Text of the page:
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Language & Speech

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The study of the relationship between natural language and spatial cognition has the potential to yield answers to vexing questions about the nature of the mind, language, and culture. The fifteen original contributions in Language and Space bring together the major lines of research and the most important theoretical viewpoints in the areas of psychology, linguistics, anthropology, and neuroscience, providing a much needed synthesis across these diverse domains.Each chapter gives a clear up-to-date account of a particular research program.

Evidence from Early Language Comprehension

Words, Thoughts, and Theories articulates and defends the "theory theory" of cognitive and semantic development—the idea that infants and young children, like scientists, learn about the world by forming and revising theories, a view of the origins of knowledge and meaning that has broad implications for cognitive science.

Proceedings of the 1998 Joint International Conference and Symposium on Logic Programming
Edited by Joxan Jaffar

The Joint International Conference and Symposium on Logic Programming, sponsored by the Association for Logic Programming, includes tutorials, lectures, and refereed papers on all aspects of logic programming, including theoretical foundations, constraints, concurrency and parallelism, deductive databases, language design and implementation, nonmonotonic reasoning, and logic programming and the Internet.


The Generative Lexicon presents a novel and exciting theory of lexical semantics that addresses the problem of the "multiplicity of word meaning"; that is, how we are able to give an infinite number of senses to words with finite means. The first formally elaborated theory of a generative approach to word meaning, it lays the foundation for an implemented computational treatment of word meaning that connects explicitly to a compositional semantics.


This book reflects decades of important research on the mathematical foundations of speech recognition. It focuses on underlying statistical techniques such as hidden Markov models, decision trees, the expectation-maximization algorithm, information theoretic goodness criteria, maximum entropy probability estimation, parameter and data clustering, and smoothing of probability distributions. The author's goal is to present these principles clearly in the simplest setting, to show the advantages of self-organization from real data, and to enable the reader to apply the techniques.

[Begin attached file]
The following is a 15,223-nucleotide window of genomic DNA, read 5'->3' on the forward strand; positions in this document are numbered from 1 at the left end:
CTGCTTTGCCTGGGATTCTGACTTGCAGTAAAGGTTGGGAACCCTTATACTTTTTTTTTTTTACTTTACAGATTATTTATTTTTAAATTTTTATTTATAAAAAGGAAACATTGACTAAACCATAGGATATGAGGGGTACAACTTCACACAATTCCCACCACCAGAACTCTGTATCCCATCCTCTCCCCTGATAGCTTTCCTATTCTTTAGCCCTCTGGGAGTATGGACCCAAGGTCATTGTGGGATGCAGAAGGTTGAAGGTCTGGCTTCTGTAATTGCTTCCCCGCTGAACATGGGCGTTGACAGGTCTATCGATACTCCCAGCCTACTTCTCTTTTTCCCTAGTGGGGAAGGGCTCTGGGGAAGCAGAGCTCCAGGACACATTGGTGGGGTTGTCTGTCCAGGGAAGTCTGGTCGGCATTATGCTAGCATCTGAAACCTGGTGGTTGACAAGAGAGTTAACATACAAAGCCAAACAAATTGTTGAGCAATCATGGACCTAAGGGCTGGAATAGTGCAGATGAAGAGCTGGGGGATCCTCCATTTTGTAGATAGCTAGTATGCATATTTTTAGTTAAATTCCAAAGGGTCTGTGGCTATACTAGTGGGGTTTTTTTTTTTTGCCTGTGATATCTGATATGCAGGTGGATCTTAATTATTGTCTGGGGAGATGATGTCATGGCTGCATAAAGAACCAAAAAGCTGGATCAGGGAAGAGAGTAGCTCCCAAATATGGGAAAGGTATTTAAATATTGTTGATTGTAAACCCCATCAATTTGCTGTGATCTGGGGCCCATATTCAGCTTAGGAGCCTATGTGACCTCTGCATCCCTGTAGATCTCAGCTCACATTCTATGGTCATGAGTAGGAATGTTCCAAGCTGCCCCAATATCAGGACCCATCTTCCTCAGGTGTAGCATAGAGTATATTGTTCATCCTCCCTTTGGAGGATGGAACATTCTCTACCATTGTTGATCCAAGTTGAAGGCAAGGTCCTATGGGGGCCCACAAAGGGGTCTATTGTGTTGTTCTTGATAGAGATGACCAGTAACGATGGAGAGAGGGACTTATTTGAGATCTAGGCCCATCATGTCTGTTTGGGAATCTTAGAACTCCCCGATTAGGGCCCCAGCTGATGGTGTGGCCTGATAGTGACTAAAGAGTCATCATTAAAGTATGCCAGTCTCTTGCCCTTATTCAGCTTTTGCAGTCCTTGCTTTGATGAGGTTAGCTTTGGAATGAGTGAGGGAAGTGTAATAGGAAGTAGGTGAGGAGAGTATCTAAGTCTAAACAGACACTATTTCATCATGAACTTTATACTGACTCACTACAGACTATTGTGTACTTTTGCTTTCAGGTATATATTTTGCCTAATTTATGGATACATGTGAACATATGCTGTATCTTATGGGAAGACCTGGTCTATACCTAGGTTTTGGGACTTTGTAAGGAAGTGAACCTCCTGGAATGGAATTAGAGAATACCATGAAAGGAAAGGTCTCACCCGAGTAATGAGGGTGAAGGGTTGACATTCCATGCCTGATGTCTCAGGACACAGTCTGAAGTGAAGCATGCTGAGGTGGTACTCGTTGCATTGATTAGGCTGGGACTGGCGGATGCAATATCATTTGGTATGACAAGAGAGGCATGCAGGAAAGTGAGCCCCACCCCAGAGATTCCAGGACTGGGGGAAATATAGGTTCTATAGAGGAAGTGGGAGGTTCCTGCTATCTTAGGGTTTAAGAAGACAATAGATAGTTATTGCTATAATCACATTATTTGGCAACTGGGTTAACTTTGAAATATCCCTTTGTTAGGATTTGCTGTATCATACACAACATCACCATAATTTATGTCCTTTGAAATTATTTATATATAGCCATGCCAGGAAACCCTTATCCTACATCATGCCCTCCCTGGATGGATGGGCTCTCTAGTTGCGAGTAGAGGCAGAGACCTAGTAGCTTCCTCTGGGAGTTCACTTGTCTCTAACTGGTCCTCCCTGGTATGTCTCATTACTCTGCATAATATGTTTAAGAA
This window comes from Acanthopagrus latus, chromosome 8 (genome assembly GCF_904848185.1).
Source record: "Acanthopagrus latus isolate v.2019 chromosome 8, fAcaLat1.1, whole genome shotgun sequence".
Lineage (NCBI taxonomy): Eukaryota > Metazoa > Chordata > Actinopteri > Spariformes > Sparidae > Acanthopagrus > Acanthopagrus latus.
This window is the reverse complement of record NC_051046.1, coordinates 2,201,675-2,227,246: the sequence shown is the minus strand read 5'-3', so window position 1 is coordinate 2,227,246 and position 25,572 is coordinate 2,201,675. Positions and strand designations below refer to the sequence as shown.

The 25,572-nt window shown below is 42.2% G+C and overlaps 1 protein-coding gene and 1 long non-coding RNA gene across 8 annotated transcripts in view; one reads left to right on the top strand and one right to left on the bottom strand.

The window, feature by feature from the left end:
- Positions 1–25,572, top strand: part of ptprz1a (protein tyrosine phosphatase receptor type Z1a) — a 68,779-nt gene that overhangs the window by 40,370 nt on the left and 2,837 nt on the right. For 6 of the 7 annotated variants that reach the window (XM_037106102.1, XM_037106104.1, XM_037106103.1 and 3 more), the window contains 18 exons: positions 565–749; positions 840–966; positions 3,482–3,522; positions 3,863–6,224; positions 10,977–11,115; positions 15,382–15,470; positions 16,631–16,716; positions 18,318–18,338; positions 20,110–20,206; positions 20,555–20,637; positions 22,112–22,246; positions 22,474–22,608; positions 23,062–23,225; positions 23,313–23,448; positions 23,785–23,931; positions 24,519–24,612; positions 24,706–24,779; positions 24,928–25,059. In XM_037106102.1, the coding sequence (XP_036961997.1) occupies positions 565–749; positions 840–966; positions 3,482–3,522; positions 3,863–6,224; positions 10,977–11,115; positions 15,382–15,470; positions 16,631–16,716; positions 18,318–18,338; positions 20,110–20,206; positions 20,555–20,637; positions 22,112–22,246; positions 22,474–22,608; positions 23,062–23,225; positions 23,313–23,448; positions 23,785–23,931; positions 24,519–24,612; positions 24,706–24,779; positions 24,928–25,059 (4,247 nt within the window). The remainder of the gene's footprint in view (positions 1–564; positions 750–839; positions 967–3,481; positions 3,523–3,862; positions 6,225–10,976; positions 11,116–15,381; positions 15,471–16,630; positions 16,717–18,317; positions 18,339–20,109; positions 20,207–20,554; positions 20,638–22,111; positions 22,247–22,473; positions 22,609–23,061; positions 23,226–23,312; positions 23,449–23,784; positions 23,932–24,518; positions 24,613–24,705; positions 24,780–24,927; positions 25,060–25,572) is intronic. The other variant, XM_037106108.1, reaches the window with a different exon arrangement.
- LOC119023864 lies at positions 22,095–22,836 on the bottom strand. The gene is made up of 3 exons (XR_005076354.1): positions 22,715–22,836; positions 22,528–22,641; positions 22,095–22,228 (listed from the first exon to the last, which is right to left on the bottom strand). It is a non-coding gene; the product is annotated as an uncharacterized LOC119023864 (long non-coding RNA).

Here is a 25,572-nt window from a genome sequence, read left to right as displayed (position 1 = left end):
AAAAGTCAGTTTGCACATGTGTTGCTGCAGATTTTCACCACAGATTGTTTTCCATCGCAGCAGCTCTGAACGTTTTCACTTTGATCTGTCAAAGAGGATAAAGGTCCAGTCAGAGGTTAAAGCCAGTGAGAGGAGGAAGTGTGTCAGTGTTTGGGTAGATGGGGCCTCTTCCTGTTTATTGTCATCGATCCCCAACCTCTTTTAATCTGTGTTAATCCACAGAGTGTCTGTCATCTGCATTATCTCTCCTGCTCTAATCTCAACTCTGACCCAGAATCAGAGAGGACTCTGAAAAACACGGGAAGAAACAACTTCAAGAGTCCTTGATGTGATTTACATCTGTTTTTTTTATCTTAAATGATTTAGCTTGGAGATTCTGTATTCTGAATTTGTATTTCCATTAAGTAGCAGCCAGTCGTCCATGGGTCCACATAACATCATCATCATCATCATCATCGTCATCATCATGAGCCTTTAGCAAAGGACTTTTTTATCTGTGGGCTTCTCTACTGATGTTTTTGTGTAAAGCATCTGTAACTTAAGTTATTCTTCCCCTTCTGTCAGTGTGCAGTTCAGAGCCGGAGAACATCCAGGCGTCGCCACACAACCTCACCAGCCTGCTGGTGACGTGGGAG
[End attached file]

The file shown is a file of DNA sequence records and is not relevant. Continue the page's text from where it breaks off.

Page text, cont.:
The 1997 International Symposium

The annual International Logic Programming Symposium, traditionally held in North America, is one of the main international conferences sponsored by the Association of Logic Programming. The themes of the 1997 conference are new theoretical and practical accomplishments in logic programming, new research directions where ideas originating from logic programming can play a fundamental role, and relations between logic programming and other fields of computer science.

Bound to become a classic and to stimulate debate and research, The Evolution of Communication looks at species in their natural environments as a way to begin to understand what the real units of analysis of communicating systems are, using arguments about design and function to illuminate both the origin and subsequent evolution of each system. It lights the way for a research program that seriously addresses the problem of how communication systems, including language, have been designed over the course of evolution.

The 14th International Conference
Edited by Lee Naish

8-12 July 1997, Leuven, Belgium

The International Conference on Logic Programming is the main annual conference sponsored by the Association for Logic Programming. It covers the latest research in areas such as theoretical foundations, constraints, concurrency and parallelism, deductive databases, language design and implementation, non-monotonic reasoning, and logic programming and the Internet.

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